Tag: Alabama Legislature

Ivey: Bill for Appointed K-12 Board of Education Would Fix “Broken” Governance

Legislation to potentially replace Alabama’s elected K-12 board of education with a commission of governor appointees will be voted on Tuesday in a Senate committee.

The proposed constitutional amendment from Sen. Del Marsh, R-Anniston, has the support of Gov. Kay Ivey, who is also president of board of education.

“As we know all too well, statistic after statistic — and study after study — shows that our children are not getting the best education possible or even the best education that is available,” Ivey said in a letter to board members last week. Read more.

In Teacher Shortage, Educators Support Bill for Non-Certified Teachers

Roanoke City Schools Superintendent Chuck Marcum needs more teachers.

Specifically, he needs more educators who are certified in the subjects they’re teaching. But during a teacher shortage that some say has reached a crisis level in parts of the state, Marcum and others hope lawmakers will let them keep non-certified educators in their classrooms longer.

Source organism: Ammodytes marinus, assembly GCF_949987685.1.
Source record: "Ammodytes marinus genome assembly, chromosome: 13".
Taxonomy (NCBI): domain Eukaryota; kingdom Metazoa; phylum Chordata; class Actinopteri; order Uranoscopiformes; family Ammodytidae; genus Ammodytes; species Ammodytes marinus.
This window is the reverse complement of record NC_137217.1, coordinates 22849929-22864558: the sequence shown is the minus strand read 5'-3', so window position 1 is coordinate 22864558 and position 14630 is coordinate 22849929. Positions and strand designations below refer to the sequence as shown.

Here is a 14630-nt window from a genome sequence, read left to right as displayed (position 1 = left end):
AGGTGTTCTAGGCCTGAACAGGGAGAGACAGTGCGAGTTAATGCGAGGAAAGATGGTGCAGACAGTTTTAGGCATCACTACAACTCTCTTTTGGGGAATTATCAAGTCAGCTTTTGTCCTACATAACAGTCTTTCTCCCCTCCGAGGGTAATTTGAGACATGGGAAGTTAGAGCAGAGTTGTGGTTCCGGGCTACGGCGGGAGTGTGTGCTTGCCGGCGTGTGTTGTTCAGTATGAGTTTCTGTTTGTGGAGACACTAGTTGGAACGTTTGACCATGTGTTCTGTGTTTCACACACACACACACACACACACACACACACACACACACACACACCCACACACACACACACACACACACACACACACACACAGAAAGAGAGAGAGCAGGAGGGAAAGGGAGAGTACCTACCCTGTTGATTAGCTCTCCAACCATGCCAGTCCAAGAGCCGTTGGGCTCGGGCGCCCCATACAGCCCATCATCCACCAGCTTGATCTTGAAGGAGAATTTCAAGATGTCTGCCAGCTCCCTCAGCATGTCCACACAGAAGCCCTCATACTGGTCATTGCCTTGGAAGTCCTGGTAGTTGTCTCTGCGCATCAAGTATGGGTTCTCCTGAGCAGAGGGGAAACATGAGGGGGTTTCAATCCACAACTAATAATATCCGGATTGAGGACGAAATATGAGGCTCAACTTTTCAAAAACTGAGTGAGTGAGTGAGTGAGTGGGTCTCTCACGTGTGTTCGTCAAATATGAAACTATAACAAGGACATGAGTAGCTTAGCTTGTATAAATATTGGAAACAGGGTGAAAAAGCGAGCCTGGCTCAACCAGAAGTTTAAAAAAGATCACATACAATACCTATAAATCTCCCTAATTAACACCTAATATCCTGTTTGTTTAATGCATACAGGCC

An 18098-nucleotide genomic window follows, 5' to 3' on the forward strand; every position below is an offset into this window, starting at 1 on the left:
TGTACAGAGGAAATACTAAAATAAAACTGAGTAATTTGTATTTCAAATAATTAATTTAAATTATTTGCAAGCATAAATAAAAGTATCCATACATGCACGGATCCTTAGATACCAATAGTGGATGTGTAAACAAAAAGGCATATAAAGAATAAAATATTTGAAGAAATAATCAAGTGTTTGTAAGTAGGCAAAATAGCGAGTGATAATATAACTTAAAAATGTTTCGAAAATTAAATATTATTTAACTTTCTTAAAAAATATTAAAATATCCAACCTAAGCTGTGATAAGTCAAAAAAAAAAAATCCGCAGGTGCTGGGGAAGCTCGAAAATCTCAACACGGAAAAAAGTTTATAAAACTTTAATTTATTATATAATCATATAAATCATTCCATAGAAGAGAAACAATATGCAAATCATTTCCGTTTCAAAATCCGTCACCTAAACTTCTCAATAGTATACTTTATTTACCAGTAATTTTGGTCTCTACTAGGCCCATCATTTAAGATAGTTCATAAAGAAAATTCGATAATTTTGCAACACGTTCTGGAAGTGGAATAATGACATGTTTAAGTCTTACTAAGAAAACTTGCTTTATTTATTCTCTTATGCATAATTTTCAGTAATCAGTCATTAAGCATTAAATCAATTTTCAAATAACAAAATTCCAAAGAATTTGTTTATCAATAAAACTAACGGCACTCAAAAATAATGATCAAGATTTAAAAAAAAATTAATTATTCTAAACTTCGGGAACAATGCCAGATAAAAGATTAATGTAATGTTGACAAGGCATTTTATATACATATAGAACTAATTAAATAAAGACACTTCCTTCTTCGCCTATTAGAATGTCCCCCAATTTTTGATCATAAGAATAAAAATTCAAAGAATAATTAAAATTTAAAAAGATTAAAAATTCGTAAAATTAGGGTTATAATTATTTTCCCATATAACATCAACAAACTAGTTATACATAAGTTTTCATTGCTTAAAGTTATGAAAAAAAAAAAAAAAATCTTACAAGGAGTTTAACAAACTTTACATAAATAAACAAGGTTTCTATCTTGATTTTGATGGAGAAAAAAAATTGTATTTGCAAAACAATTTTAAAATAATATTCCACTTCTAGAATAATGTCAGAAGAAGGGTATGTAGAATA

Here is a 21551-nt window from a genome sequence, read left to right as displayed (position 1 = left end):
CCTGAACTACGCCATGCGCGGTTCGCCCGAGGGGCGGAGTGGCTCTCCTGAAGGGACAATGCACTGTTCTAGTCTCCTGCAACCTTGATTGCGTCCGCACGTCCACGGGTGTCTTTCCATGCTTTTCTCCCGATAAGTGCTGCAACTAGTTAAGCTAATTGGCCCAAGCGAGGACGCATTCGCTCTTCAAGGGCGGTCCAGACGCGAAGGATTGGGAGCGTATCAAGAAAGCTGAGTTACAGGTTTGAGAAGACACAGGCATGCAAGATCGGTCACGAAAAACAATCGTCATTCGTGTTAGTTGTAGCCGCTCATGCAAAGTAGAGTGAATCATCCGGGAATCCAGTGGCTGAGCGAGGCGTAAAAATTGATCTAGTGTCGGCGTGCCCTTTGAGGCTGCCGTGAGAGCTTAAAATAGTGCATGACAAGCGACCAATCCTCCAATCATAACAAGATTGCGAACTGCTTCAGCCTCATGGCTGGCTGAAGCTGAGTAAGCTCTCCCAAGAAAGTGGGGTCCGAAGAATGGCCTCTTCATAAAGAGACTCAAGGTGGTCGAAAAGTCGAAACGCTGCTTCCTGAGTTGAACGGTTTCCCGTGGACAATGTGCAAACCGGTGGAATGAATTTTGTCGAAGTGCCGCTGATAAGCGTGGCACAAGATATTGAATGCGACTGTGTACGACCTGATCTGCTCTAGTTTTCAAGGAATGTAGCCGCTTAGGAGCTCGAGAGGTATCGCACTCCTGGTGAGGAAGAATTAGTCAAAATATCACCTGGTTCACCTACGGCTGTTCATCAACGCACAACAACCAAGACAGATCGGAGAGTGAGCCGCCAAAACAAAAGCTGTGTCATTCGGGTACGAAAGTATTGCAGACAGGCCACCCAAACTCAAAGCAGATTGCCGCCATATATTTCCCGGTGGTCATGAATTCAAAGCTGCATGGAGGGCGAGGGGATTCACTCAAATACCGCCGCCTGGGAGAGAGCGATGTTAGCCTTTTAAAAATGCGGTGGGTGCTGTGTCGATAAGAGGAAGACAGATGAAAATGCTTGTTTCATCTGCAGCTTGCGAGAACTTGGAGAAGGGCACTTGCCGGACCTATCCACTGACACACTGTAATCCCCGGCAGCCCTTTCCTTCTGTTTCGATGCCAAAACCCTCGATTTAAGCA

“The education colleges are turning out great teachers, just not enough of them,” Marcum said Friday. “Even if we hired all of them, it wouldn’t be enough.”

Hundreds of schools each year hire educators on a one-year emergency contract. The educators must have a bachelor’s degree, but no education training or experience. After that year, the individual can’t have another emergency contract with a school anywhere in the state.

Senate Bill 304 would change the word “emergency” to “urgent” and allow the contracts for up to six years.

Sen. Clyde Chambliss, R-Prattville, said he sponsored the bill after watching his daughter’s high school struggle to fill a physics teaching position.

His bill would make it easier for professionals with real-world experience and ability, but not a certificate, teach for longer, Chambliss said. Read more.

Bill Would Expand Broadband Internet Access Grants

MONTGOMERY — Last year, the state enacted a program to expand access to broadband internet in rural Alabama. Now, lawmakers say they need to “iron out” the details to make sure the program works properly.